This is the second half of a two-part article. If you missed Part 1, click here.
But what a lot of people get wrong here is setting goals that are too broad or completely unrealistic; it’s a setup for failure when it doesn’t have to be. The path to realize any dream should include a series of small, achievable goals to reach a milestone instead of broad unattainable ones. As a matter of fact, it’s scientifically proven that we have a better chance of reaching goals that are manageable — say for instance, setting a goal of putting $250 in a savings account each month opposed to saving $5000 by the end of the year.
Your kids will be on a better path to becoming a well-rounded individual if you let them be creative; explore the world around them; encourage participation in music, art, sports, and culture — and supporting them even though it may not be your thing; play; dress how they want; and otherwise express themselves. Doing so will allow them to find out who they are, rather than who you want them to be.
Civility & Good Manners
“Civility and manners are free and they will get you further in life than the same skills without them,” explains relationship expert April Masini, author of the advice column AskApril. “Simple manners like holding a door open for a woman, or giving up your seat for an elderly person or someone who’s pregnant, as well as writing a thank-you note and responding to party invitations timely are all simple manners that parents forget to teach their children, regularly.”
Open & Honest Communication
Communicating and keeping an open dialogue with your family — and, furthermore, establishing it from the time your kids can speak — is perhaps the most important tip on this list.”If you don’t have a dinner table conversation on a regular basis, use the carpool as a vehicle to teach your kids the art of conversation,” Masini says. “They’re captive; take advantage of the time. You’ll get further if instead of being didactic, you engage them. Ask them questions about their day, and their feelings. Make jokes and tell them about yourself. Comment on social situations by keeping the tone positive, and steer away from gossip because it’s a bad habit that can be broken with discipline and guidance.”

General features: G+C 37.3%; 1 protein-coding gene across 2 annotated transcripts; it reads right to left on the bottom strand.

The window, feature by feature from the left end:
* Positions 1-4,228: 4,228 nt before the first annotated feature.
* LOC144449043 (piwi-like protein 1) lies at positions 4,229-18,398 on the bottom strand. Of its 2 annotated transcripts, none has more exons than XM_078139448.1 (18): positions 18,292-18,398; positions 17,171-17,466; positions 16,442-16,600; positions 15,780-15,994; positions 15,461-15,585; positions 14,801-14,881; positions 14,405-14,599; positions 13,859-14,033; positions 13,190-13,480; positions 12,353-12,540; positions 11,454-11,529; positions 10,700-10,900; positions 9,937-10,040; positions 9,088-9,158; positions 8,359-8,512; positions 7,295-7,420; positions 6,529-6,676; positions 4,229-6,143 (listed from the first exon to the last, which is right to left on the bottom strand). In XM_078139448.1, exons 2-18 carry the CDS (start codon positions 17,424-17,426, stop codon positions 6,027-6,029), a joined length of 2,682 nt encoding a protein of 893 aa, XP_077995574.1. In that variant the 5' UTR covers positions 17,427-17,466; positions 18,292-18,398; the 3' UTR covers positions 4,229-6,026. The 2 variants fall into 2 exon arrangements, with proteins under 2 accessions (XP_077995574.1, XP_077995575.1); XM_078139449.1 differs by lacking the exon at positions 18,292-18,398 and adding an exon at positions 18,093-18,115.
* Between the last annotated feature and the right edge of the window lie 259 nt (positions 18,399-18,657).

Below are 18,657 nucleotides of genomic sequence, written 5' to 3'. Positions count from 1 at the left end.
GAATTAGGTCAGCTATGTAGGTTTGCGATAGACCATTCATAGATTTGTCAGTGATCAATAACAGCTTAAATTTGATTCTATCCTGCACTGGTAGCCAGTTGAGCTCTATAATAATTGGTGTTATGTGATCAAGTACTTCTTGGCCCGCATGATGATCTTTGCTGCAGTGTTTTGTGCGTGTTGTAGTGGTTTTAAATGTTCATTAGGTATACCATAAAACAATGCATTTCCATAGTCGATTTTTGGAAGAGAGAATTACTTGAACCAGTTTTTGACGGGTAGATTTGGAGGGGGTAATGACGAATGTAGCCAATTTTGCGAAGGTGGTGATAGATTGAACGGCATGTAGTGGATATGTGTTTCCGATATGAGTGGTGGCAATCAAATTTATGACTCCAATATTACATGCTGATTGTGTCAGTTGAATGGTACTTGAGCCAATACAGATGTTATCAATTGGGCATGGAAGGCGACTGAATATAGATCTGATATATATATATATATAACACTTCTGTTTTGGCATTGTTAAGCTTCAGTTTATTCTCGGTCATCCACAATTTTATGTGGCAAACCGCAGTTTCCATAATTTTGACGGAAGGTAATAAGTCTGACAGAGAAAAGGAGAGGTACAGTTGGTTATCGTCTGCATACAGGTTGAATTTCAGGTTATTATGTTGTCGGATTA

Self-Awareness, Independence & Self-Confidence
“The biggest gift parents can give their kids is a sense of self-awareness, independence and self-confidence to be able to advocate and take care of business on their own,” says Dr. Chester Goad, author and former K12 teacher and principal. “Kids should be fully included in conversations about their education and capabilities, and especially related to planning for the future. I work in higher education and I know pretty quickly when students have been taught to understand their disability or differences, and advocate for themselves and when that has always been done for them. As parents we’re doing our kids a disservice if we don’t teach them how to be independent, and how to approach doctors, teachers or other professionals, or really how to live life as a fully functioning adult.”
The Meaning of ‘No’
Don’t be afraid to say ‘no’. Kids need boundaries, and they need to recognize that they don’t get everything they want. Say ‘no’ and stand firm; assert your authority. Be the boss. Teach them about how they’ll always have to answer to someone in life.
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